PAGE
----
And Martin Luther King, Jr., a great American dreamer, knew that God’s dream might include an American dream, but the dream was bigger than that. I have a dream that one day this nation will rise up and live out the true meaning of its creed: “We hold these truths to be self-evident, that all men are created equal…. I have a dream that one day every valley shall be exalted, and every hill and mountain shall be made low; the rough places will be made plain, and the crooked places will be made straight; and the glory of the Lord shall be revealed, and all flesh shall see it together. It was a dream deeply rooted in the American dream, but even more deeply rooted in God’s dream for the world.

For the church to be the church, our light must be lighted from oil lamps filled with the oil of God’s dream for the world and the abundant love of God for the world.

In this day and time, when the roads between hope and despair seem separated by so little, in this day and time when our future could be community or chaos, in this day and time, let us be the church. Let’s be ever ready to light up the world with the oil of God’s abundant healing love and share the oil of God’s dream for the world. Let us be the church – let us keep our lamps well-filled.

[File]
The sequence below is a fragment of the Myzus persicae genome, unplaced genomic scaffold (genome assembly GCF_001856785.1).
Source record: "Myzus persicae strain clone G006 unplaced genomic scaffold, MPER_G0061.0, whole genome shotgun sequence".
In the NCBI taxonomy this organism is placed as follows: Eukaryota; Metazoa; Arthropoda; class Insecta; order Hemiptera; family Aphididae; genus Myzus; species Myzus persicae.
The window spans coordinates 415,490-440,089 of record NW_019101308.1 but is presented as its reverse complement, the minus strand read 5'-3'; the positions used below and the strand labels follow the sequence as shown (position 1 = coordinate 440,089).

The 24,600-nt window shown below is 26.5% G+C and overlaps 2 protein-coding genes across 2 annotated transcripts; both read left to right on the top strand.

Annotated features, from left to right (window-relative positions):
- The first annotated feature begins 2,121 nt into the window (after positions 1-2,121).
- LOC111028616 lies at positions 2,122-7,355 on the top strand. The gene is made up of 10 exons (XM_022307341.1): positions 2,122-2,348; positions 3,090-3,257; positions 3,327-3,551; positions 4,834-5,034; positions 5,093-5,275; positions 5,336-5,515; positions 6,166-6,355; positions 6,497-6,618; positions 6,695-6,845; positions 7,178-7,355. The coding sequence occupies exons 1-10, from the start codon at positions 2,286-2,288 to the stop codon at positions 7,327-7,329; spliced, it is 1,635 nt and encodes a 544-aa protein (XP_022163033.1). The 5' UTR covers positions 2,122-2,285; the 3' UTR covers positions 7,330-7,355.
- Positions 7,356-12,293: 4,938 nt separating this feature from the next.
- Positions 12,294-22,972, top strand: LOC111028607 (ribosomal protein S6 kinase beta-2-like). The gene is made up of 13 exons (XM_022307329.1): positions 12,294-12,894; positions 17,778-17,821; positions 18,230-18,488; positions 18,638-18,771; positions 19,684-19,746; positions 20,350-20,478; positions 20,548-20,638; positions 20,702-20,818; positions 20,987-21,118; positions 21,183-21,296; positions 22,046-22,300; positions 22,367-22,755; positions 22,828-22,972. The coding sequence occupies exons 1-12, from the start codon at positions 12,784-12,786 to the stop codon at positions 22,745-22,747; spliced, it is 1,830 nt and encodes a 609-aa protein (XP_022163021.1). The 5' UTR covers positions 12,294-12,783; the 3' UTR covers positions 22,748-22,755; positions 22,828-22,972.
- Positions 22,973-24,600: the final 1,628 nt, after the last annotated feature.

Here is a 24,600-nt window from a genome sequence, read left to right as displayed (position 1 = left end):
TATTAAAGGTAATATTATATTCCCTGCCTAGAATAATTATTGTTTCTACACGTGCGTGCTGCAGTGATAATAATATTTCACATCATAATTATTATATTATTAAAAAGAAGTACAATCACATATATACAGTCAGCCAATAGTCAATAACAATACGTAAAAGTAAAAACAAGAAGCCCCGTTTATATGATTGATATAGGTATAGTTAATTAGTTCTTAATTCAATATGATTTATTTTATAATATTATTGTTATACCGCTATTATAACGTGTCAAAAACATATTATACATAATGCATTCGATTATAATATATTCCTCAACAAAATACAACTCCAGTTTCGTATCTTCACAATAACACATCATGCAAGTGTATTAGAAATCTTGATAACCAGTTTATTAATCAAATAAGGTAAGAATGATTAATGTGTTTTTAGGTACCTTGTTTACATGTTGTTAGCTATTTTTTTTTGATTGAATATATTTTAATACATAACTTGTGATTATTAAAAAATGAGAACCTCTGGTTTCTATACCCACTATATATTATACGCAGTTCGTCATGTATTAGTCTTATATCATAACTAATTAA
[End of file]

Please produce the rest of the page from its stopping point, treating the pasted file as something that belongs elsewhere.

In a world which needs the church to be the church, to stand up for justice and create the conditions for peace, let’s be the church. Let’s keep our lamps filled with oil. People get ready.

In a world which needs the church to be the church, to be compassionate and caring, let’s be the church. Let’s keep our lamps filled with oil. People get ready.

In a world which needs the church to be the church, to help humanity care for the planet on which we live, let’s be the church. Let’s keep our lamps filled with oil. People get ready.
In a world which needs the church to be the church, to care for families, all families, straight familes and gay families and single-parent families and multi-generational families, let’s be the church. Let’s keep our lamps filled with oil. People get ready.

In a world which needs the church to be the church, to help people nourish a sense of dignity, to let people know that they are loved by God, to help people engage successfully their inner struggles and overcome their addictions, let’s be the church. Let’s keep our lamps filled with oil. People get ready.

You see, we in the church have good news. We know that there is enough oil to light the lamps of love and justice, of compassion and peace, of beauty and goodness. The powerful healing oil of God’s love in inexhaustible. The difference between the wise and foolish is not the sufficiency of the supply of oil, but whether or not you keep the oil ready for use. People, get ready!!! Amen.

With Faith and With Feathers,


Curtis Mayfield and the Impressions, "People Get Ready"

Monday, November 3, 2008

On Politics and Pedometers